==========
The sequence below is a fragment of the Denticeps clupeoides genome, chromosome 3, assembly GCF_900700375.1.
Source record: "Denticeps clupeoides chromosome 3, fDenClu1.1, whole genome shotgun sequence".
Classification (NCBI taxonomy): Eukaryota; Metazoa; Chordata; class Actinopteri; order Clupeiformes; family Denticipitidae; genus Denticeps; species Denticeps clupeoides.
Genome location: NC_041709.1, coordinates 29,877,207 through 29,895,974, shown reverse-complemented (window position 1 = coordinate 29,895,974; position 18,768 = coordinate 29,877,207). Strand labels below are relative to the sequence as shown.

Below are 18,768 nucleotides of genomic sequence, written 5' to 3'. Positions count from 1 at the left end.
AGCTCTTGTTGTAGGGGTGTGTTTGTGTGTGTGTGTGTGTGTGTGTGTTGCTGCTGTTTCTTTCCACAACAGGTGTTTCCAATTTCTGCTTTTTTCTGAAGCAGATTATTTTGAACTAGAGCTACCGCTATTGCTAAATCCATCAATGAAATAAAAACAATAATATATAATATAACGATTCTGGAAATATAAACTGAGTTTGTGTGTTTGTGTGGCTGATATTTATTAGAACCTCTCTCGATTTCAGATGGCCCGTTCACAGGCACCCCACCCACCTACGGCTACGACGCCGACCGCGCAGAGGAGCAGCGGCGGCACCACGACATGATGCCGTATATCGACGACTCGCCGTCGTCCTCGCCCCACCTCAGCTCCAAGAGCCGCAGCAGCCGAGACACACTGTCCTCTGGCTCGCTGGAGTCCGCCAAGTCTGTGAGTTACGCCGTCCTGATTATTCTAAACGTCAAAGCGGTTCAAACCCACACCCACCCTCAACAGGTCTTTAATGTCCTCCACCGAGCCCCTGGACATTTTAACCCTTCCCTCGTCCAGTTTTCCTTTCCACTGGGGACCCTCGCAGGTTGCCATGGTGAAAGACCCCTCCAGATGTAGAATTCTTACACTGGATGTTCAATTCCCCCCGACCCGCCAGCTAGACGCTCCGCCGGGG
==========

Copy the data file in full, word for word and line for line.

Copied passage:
The sequence below is a fragment of the Denticeps clupeoides genome, chromosome 3, assembly GCF_900700375.1.
Source record: "Denticeps clupeoides chromosome 3, fDenClu1.1, whole genome shotgun sequence".
Classification (NCBI taxonomy): Eukaryota; Metazoa; Chordata; class Actinopteri; order Clupeiformes; family Denticipitidae; genus Denticeps; species Denticeps clupeoides.
Genome location: NC_041709.1, coordinates 29,877,207 through 29,895,974, shown reverse-complemented (window position 1 = coordinate 29,895,974; position 18,768 = coordinate 29,877,207). Strand labels below are relative to the sequence as shown.

Below are 18,768 nucleotides of genomic sequence, written 5' to 3'. Positions count from 1 at the left end.
AGCTCTTGTTGTAGGGGTGTGTTTGTGTGTGTGTGTGTGTGTGTGTGTTGCTGCTGTTTCTTTCCACAACAGGTGTTTCCAATTTCTGCTTTTTTCTGAAGCAGATTATTTTGAACTAGAGCTACCGCTATTGCTAAATCCATCAATGAAATAAAAACAATAATATATAATATAACGATTCTGGAAATATAAACTGAGTTTGTGTGTTTGTGTGGCTGATATTTATTAGAACCTCTCTCGATTTCAGATGGCCCGTTCACAGGCACCCCACCCACCTACGGCTACGACGCCGACCGCGCAGAGGAGCAGCGGCGGCACCACGACATGATGCCGTATATCGACGACTCGCCGTCGTCCTCGCCCCACCTCAGCTCCAAGAGCCGCAGCAGCCGAGACACACTGTCCTCTGGCTCGCTGGAGTCCGCCAAGTCTGTGAGTTACGCCGTCCTGATTATTCTAAACGTCAAAGCGGTTCAAACCCACACCCACCCTCAACAGGTCTTTAATGTCCTCCACCGAGCCCCTGGACATTTTAACCCTTCCCTCGTCCAGTTTTCCTTTCCACTGGGGACCCTCGCAGGTTGCCATGGTGAAAGACCCCTCCAGATGTAGAATTCTTACACTGGATGTTCAATTCCCCCCGACCCGCCAGCTAGACGCTCCGCCGGGG